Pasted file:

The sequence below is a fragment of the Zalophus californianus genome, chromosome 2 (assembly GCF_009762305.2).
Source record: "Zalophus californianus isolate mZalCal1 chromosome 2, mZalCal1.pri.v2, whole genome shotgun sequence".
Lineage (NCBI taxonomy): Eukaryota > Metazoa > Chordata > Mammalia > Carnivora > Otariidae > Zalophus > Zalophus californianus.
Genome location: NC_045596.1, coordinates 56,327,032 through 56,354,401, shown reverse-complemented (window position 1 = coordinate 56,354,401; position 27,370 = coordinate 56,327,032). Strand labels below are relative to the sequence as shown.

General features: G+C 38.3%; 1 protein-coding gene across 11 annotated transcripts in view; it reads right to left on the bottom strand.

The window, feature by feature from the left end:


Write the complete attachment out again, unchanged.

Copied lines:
The sequence below is a fragment of the Zalophus californianus genome, chromosome 2 (assembly GCF_009762305.2).
Source record: "Zalophus californianus isolate mZalCal1 chromosome 2, mZalCal1.pri.v2, whole genome shotgun sequence".
Lineage (NCBI taxonomy): Eukaryota > Metazoa > Chordata > Mammalia > Carnivora > Otariidae > Zalophus > Zalophus californianus.
Genome location: NC_045596.1, coordinates 56,327,032 through 56,354,401, shown reverse-complemented (window position 1 = coordinate 56,354,401; position 27,370 = coordinate 56,327,032). Strand labels below are relative to the sequence as shown.

General features: G+C 38.3%; 1 protein-coding gene across 11 annotated transcripts in view; it reads right to left on the bottom strand.

The window, feature by feature from the left end: